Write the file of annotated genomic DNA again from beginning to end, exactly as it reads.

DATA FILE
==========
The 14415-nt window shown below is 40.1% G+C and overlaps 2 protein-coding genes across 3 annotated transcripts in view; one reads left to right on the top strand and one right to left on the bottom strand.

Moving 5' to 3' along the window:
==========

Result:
The 14415-nt window shown below is 40.1% G+C and overlaps 2 protein-coding genes across 3 annotated transcripts in view; one reads left to right on the top strand and one right to left on the bottom strand.

Moving 5' to 3' along the window: